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Euler–Lagrange coupling with damping eﬀects:Application to slamming problems
N. Aquelet
a,*
, M. Souli
a
, L. Olovsson
b
a
Universite´ des Sciences et Technologies de Lille, Laboratoire de Me´ canique de Lille, UMR CNRS 8107,Bd. Paul Langevin 59655 Villeneuve d’Ascq, France
b
Swedish Defense Research Agency, S-147 25 Tumba, Sweden
Received 17 March 2004; received in revised form 13 January 2005; accepted 13 January 2005
Abstract
During a high velocity impact of a structure on a nearly incompressible ﬂuid, impulse loads with high-pressure peaksoccur.Thisphysicalphenomenoncalled
slamming
isaconcerninshipbuildingindustrybecauseofthepossibilityofhulldamage.ShipbuildingcompanieshavecarriedoutseveralstudiesonslammingmodelingusingFEMsoftwarewithaddedmass techniques to represent ﬂuid eﬀects. In the added mass method inertia eﬀects of the ﬂuid are not taken into accountandareonlyvalidwhenthedeadriseangleissmall.Thispaperpresentsthepredictionofthelocalhighpressureloadonarigid wedge impacting a free surface, where the ﬂuid is represented by solving Navier–Stokes equations with an EulerianorALEformulation.Theﬂuid–structureinteractionissimulatedusingacouplingalgorithm;theﬂuidistreatedonaﬁxedor moving mesh using an ALE formulation and the structure on a deformable mesh using a Lagrangian formulation.A new coupling algorithm is developed in the paper. The coupling algorithm computes the coupling forces at theﬂuid–structure interface. These forces are added to the ﬂuid and structure nodal forces, where ﬂuid and structureare solved using an explicit ﬁnite element formulation. Predicting the local pressure peak on the structure requiresan accurate ﬂuid–structure interaction algorithm. The Euler–Lagrange coupling algorithm presented in this paper usesa penalty based formulation similar to penalty contact in Lagrangian analyses. Both penalty coupling and penalty con-tact can generate high frequency oscillations due to the nearly incompressible nature of the ﬂuid. In this paper, a damp-ing force based on the relative velocity of the ﬂuid and the structure is introduced to smooth out non-physical highfrequency oscillations induced by the penalty springs in the coupling algorithm.
2005 Elsevier B.V. All rights reserved.
Keywords:
Fluid–structure interaction; Euler–Lagrange coupling; ALE formulation; Hydrodynamic impact; Slamming0045-7825/$ - see front matter
2005 Elsevier B.V. All rights reserved.doi:10.1016/j.cma.2005.01.010
*
Corresponding author.
E-mail addresses:
nicolas.aquelet@ed.univ-lille1.fr, nicolas_aquelet@yahoo.fr (N. Aquelet), mhamed.souli@univ-lille1.fr (M.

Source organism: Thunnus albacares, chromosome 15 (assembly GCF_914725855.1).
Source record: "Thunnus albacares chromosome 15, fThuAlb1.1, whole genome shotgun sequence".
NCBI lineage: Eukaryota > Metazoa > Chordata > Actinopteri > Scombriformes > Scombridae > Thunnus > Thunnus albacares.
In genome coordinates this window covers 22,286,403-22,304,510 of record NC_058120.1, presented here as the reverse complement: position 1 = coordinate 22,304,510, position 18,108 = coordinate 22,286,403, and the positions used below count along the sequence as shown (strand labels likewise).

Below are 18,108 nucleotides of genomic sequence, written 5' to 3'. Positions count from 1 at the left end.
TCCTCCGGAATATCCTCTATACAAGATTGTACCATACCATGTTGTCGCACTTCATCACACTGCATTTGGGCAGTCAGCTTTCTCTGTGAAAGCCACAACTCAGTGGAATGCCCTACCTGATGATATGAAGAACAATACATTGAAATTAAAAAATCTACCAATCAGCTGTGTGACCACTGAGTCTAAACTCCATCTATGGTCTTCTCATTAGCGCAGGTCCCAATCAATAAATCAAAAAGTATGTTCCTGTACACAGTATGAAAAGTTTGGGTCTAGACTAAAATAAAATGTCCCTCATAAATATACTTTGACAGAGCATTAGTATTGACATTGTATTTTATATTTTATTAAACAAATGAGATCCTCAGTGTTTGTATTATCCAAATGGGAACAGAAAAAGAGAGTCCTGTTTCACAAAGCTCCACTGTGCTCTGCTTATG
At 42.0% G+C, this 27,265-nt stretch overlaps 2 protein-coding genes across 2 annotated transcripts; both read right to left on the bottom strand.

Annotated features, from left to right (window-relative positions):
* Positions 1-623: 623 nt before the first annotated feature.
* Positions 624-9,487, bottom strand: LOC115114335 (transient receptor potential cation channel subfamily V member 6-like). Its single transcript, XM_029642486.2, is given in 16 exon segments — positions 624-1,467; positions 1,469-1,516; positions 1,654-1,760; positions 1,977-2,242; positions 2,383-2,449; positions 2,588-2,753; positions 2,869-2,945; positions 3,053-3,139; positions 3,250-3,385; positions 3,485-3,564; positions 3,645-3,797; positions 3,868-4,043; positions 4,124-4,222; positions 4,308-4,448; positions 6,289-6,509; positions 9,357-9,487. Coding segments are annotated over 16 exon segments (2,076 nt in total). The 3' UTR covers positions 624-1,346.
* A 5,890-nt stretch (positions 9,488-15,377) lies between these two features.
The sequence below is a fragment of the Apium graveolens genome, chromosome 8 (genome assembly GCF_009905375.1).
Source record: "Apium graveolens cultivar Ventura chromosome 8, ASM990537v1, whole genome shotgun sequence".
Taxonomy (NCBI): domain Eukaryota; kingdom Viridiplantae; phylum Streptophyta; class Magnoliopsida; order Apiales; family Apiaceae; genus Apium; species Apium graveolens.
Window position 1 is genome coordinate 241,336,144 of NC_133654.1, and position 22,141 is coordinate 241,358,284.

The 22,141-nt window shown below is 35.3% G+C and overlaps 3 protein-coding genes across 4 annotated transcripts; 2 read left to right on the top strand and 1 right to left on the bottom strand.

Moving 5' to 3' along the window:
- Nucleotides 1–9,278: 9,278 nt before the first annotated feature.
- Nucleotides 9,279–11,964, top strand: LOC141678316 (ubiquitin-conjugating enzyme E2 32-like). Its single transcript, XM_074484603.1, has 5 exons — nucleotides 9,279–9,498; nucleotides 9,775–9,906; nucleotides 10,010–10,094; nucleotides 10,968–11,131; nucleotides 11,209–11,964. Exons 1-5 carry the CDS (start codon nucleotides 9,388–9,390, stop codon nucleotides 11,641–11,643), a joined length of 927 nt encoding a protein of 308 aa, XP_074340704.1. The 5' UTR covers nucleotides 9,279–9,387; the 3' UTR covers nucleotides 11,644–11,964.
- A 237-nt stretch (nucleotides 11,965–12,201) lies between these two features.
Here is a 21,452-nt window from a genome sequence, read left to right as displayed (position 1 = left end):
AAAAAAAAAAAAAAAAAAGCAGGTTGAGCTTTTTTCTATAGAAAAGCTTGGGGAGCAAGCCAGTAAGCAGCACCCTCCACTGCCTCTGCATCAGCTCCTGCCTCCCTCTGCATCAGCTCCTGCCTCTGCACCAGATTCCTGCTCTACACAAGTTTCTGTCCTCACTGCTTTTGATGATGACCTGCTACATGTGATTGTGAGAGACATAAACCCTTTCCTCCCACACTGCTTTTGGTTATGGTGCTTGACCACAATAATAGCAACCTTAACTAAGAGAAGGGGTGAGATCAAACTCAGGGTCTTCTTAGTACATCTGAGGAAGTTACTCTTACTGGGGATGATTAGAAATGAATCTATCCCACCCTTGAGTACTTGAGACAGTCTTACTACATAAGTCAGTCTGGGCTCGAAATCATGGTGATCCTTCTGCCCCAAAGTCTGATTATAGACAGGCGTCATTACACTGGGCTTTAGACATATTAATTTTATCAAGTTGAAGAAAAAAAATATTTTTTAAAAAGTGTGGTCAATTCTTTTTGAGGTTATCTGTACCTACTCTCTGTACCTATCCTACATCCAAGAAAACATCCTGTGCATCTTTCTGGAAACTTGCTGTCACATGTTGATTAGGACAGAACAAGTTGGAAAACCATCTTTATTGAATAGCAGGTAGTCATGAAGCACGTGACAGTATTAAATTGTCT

Souli), larolo@foi.se (L. Olovsson).Comput. Methods Appl. Mech. Engrg. xxx (2005) xxx–xxxwww.elsevier.com/locate/cma
ARTICLE IN PRESS
1. Introduction
Themainconcerninﬂuid–structureinteractionproblemsisthecomputationoftheﬂuidforcesthatactona rigid or deformable structure. In shipbuilding industry, empirical solutions and handbook calculationshave been used to estimate forces due to hydrodynamic eﬀects. The hydrodynamic forces are applied asexternal loads on the structural dynamic model to predict failure, stress fatigue, and creep damage to thestructure.Sinceforcecalculationsrelyonanaccurateknowledgeoftheﬂowﬁeld,anaccurateﬂuid–structureanalysis requires skilled engineering talent and careful modeling. The application of ﬂuid–structure interac-tion technology allows us to move beyond handbook design techniques which use generic experimentalcorrelation, to correctly predict the hydrodynamic forces by solving the hydrodynamic equations and usingan appropriate coupling algorithm to communicate forces between ﬂuid and structure for dynamicequilibrium.In the structural design of ship hulls, an estimation of slamming loads is important to avoid substantialdamage on the forebody. For instance, the probability of slamming on the fore part of high-speed vessels inrougher seas is signiﬁcantly high and therefore, wave impacts can damage the bow. Because of the practicalimportance of the slamming study in shipbuilding engineering, several investigations have been carried out.The former work is due to Von Karman (1929) [1] who developed an asymptotic theory for ﬂat impactproblems with linearized free surface and body boundary conditions. The impact load on a sea plane duringlanding was estimated by the force on a two dimensional wedge upon entry into calm water, neglecting thewater surface elevation. But this idealized theory based on momentum conservation underestimates the im-pact load for wedges with small deadrise angle, which represents the initial incidence angle between the freesurface and the structure. The Von Karman formula was modiﬁed by Wagner (1932) [2] to account forpiled-up water on the wedge. This improvement makes it possible to obtain a theory that is generally wellsuited to solve the problem of entry of 2D-wedges into water, if the deadrise angle is small. Wagner
s pres-sure formula is singular on the edge of the expanding plate. To prevent this problem, the eﬀect of the non-linear jet ﬂow at the interface between the wedge and the free surface was included by Watanabee (1986) [3]by matching the solution in the splash region to the expanding plate solution of Wagner. In 1996, at smalldeadrise angle, Zhao et al. [4] developed an analytical solution for the pressure distribution on the body bygeneralizing the work of Wagner [2]. Within the framework of a study carried out by a research laboratoryfor shipbuilding, this paper compares the results obtained by Zhao
s theory [4] with the numerical resultsobtained using a ﬂuid–structure coupling algorithm with damping formulation for high frequency modes.This was developed and implemented in LS-DYNA, an explicit ﬁnite element code for general ﬂuid–struc-ture interaction problems.In the ﬂuid–structure coupling algorithm, two superimposed meshes are considered, a ﬁxed Eulerian orALE mesh for the ﬂuid and a deformable Lagrangian mesh for the structure. Unlike existing algorithmsthat couple two separate codes, a CFD and a structure code, the ﬂuid–structure interaction algorithmdeveloped in the next section is fully coupled.The main purpose of this paper is to describe the ﬂuid–structure coupling algorithm, which computescoupling forces at the ﬂuid structure interface. In this paper, both ﬂuid and structure problems are solvedusing an explicit time integration method, which are suitable for high impact problems. For some problems,the coupling problem generates high frequency oscillations, which disturb the coupling forces. Dampingforces computed from relative velocities of ﬂuid and structure are introduced in a coupling algorithm inorder to damp out high frequency oscillations. Similar damping forces have already been introduced forcontact problems. In contact problems, the slave and master meshes geometrically deﬁne the contact inter-face, whereas in the ﬂuid–structure coupling method developed in this paper, the ﬂuid coupling interface isdeﬁned by the material surface.In the ﬁrst section of the paper, the governing equations for the ﬂuid and structure are presented togetherwith boundary conditions. In Section 2, a detailed description of the Euler–Lagrange coupling algorithm is